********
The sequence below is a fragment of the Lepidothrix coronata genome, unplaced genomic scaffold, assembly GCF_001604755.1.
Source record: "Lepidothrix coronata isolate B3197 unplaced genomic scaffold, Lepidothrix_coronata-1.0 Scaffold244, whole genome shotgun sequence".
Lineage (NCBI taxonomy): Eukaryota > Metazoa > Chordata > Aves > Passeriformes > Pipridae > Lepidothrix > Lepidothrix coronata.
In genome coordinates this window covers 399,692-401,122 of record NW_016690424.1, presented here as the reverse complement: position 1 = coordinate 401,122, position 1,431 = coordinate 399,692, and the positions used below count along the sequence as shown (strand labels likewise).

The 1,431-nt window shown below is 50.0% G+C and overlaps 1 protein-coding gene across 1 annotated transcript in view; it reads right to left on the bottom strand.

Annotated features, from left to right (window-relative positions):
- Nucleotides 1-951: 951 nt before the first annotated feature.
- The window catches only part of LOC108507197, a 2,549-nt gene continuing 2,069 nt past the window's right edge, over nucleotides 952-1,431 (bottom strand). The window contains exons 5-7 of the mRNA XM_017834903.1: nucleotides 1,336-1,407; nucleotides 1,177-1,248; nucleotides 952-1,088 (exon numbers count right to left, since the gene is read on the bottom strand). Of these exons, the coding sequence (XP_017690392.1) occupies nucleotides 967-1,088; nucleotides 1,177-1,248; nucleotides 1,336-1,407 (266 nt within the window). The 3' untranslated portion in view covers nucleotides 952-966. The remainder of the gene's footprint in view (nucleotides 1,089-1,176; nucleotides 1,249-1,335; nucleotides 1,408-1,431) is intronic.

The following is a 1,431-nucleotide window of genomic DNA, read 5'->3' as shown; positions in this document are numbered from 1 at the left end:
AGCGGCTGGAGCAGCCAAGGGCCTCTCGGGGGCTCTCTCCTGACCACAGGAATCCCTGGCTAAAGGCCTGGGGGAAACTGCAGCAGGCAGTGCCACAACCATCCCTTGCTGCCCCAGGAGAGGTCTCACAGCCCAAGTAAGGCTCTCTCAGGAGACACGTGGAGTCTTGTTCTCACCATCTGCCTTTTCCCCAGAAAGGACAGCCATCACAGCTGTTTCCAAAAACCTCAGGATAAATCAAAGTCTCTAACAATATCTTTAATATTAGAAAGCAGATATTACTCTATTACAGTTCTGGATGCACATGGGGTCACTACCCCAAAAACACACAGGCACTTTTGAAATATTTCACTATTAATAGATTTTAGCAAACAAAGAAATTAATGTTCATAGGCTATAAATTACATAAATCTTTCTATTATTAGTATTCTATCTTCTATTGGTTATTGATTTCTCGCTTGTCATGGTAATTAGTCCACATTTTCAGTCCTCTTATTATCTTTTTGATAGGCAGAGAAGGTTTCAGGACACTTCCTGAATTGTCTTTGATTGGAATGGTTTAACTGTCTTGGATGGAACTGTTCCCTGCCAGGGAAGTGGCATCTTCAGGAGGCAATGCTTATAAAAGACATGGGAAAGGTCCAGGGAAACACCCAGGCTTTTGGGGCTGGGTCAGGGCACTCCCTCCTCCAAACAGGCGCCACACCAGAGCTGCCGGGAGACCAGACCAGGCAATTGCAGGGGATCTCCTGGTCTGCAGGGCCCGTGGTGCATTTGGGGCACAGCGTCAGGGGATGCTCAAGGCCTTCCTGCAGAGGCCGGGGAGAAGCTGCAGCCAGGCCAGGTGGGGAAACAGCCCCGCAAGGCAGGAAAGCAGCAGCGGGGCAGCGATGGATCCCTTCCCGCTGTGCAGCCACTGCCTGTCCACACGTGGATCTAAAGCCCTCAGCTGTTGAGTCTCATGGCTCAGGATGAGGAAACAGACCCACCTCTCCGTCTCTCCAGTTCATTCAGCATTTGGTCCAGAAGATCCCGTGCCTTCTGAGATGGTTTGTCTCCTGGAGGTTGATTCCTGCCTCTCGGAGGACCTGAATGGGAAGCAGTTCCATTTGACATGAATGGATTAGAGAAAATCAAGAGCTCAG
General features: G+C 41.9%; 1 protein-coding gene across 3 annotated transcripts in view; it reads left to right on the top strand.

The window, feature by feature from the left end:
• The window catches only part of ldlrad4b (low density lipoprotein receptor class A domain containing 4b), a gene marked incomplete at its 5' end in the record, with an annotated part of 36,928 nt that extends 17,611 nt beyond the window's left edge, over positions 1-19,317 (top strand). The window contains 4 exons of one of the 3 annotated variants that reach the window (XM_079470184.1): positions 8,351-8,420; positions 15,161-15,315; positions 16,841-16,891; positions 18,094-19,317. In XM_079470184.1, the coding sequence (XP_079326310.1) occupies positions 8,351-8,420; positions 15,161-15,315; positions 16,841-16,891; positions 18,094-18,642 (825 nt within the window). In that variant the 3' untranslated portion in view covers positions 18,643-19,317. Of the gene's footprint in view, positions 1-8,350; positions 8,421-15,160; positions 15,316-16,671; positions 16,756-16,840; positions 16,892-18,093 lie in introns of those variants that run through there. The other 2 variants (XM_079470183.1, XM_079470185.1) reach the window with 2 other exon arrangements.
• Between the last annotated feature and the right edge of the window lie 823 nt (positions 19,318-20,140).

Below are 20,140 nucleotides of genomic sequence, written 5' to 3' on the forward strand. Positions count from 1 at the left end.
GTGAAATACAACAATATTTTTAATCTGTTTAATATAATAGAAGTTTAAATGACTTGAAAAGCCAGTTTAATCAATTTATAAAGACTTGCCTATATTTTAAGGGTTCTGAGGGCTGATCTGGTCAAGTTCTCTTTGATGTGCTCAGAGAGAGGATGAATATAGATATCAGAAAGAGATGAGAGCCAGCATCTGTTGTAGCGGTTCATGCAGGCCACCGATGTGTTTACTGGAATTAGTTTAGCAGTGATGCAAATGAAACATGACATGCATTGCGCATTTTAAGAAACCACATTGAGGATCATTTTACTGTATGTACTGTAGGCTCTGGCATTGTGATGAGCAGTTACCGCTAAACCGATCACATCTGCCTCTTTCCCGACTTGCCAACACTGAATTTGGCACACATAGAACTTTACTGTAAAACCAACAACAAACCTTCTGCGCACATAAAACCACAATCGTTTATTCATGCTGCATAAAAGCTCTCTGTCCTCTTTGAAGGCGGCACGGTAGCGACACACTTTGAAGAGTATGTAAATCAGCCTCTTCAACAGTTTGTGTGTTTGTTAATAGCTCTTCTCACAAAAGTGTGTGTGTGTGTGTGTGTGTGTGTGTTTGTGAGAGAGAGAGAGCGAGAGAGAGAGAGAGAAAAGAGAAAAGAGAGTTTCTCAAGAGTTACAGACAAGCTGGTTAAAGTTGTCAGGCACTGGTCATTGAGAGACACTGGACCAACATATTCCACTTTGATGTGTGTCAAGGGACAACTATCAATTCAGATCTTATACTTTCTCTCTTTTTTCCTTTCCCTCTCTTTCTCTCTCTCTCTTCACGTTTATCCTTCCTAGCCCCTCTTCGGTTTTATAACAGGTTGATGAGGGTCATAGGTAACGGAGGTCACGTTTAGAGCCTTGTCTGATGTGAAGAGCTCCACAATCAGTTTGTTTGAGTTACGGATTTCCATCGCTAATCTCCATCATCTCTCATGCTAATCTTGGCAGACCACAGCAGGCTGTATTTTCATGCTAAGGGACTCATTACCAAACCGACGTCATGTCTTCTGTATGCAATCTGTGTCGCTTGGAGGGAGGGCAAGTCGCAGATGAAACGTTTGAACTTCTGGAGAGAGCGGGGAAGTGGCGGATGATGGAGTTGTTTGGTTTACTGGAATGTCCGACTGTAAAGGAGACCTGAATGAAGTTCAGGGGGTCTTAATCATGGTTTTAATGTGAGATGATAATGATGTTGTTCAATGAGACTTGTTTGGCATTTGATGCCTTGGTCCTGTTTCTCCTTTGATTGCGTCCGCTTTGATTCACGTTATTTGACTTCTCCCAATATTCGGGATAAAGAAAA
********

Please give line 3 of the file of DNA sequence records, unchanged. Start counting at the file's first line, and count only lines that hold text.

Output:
Lineage (NCBI taxonomy): Eukaryota > Metazoa > Chordata > Aves > Passeriformes > Pipridae > Lepidothrix > Lepidothrix coronata.